“Hey, all I need to do is tweak the timeline in that book.” And up the threat to the MC, and write a few more vignettes, and run through another round of revision. It’s my police procedural, which I thought was finished, until I reread it after a year. Uff-da.

“You have a deadline for Book 2.”

Um, sort of. Actually, yeah. Remember that writing certificate I’m working on? My writing teacher suggested the end of March for a deadline. Doable. Definitely doable. Except–

“You are going to have to choose between Book 2 and the procedural, love.”

“I know, I know.” I suggested to my agent that I would be ready to submit the procedural by the end of the year. I think I forgot NaNo in that timeline. “Book 2.”

He lines something out on the board and adds to the list before he returns the marker to the little shelf. “Good. Let’s get to work.”

And bonus: my son just texted me and said he’s thinking about coming home this weekend with the kitties. Yay! I mean, I love seeing my son, and the kitties are a nice bonus.

Oh, hell, who am I kidding? I want to see the kitties 😀 😀

Get out there and enjoy the colors before everything turns that boring shade of brown that lasts until spring. And keep writing!


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Ee-nee-mee-nee-mi-nee-Muse #amrevising #amreading

I dusted off a project I pitched a few years ago. It’s an old friend, a story I worked on for months–years. I won a contest with it, workshopped it, and almost signed a contract for it (it was a small publisher I had a few doubts about).

Funny thing about writing (any craft, I suppose): the more you do it, the more you learn, and the more you look at old projects and see all the “issues” you recognize now.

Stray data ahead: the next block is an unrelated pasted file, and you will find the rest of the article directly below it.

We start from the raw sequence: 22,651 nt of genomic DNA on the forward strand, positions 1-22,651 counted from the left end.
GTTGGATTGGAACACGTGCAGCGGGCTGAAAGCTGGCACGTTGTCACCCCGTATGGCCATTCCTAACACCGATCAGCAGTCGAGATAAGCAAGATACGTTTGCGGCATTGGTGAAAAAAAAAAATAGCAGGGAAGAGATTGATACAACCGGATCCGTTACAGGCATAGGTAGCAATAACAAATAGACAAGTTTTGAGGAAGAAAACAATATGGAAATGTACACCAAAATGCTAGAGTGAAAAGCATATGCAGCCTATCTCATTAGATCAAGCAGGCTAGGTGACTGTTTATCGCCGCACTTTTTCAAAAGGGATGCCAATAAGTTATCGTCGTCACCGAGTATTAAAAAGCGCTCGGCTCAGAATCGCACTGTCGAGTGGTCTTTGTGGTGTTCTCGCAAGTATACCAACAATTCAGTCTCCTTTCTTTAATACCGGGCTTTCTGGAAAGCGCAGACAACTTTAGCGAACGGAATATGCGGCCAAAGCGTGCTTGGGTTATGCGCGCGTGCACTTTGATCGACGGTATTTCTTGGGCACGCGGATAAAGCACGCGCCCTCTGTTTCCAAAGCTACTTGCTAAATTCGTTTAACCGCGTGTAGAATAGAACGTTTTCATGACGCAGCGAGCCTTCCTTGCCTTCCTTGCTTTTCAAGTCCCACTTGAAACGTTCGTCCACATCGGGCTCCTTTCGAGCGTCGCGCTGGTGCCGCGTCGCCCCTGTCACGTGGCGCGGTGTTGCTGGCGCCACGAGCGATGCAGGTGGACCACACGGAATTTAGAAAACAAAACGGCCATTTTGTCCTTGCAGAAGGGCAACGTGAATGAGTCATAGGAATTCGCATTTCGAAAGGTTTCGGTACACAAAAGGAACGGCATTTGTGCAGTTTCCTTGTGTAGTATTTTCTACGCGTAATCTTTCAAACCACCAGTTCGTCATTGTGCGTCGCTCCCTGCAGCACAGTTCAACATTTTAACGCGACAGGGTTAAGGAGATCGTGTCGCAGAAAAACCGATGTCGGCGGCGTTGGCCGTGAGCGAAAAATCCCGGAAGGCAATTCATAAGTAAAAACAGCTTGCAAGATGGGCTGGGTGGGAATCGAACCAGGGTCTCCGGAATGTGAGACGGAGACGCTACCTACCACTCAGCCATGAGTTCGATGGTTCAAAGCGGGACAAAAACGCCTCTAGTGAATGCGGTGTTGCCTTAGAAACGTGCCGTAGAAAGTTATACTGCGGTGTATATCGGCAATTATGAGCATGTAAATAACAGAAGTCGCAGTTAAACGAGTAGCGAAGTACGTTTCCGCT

Do I revise the project and try again or set it aside and focus on something fresh? It’s not like I have a shortage of projects to work on. It’s more a matter of which one I can polish in the least amount of time before I go back to Book 2.

Then again, switching genres for a while might be nice. I have a traditional fantasy that I never did finish. There’s that urban fantasy I started. I like the tone of that one, a touch of snark (has nothing to do with the snarky urban fantasies I’ve been reading lately as I’m waiting impatiently for Jim Butcher’s newest Harry Dresden book. Really.).

Thick tropical heat and humidity invade my writing office. I look up from my computer. “Shut that damn door. Leave the mosquitoes outside.”

My Muse pushes the door shut and arches an eyebrow. “Nice to see you too, love.” His short blond hair is bleached on the top, a contrast to his sun-bronzed skin. His weathered red muscle shirt shows a Teenage Mutant Ninja Turtle–Michaelangelo, I think–on a surfboard, with “Cowabunga!” emblazoned below. Bright green board shorts and flip-flops complete the outfit.

“Surfing?”

He flashes a wide grin. “The beaches are almost deserted. I had the waves to myself.”

“So glad you were able to take a break.” I can’t help the sarcasm. Well, I could, but hey, he was off somewhere surfing, and I’m at home being a good author. “I could have used your help this week.”

He saunters to my desk. “You did fine this week, love. Finished your class–nice revision of your last assignment, by the way, submitted to your writing sisters for your retreat, and registered for another class.” He ruffles my hair. “You done good.”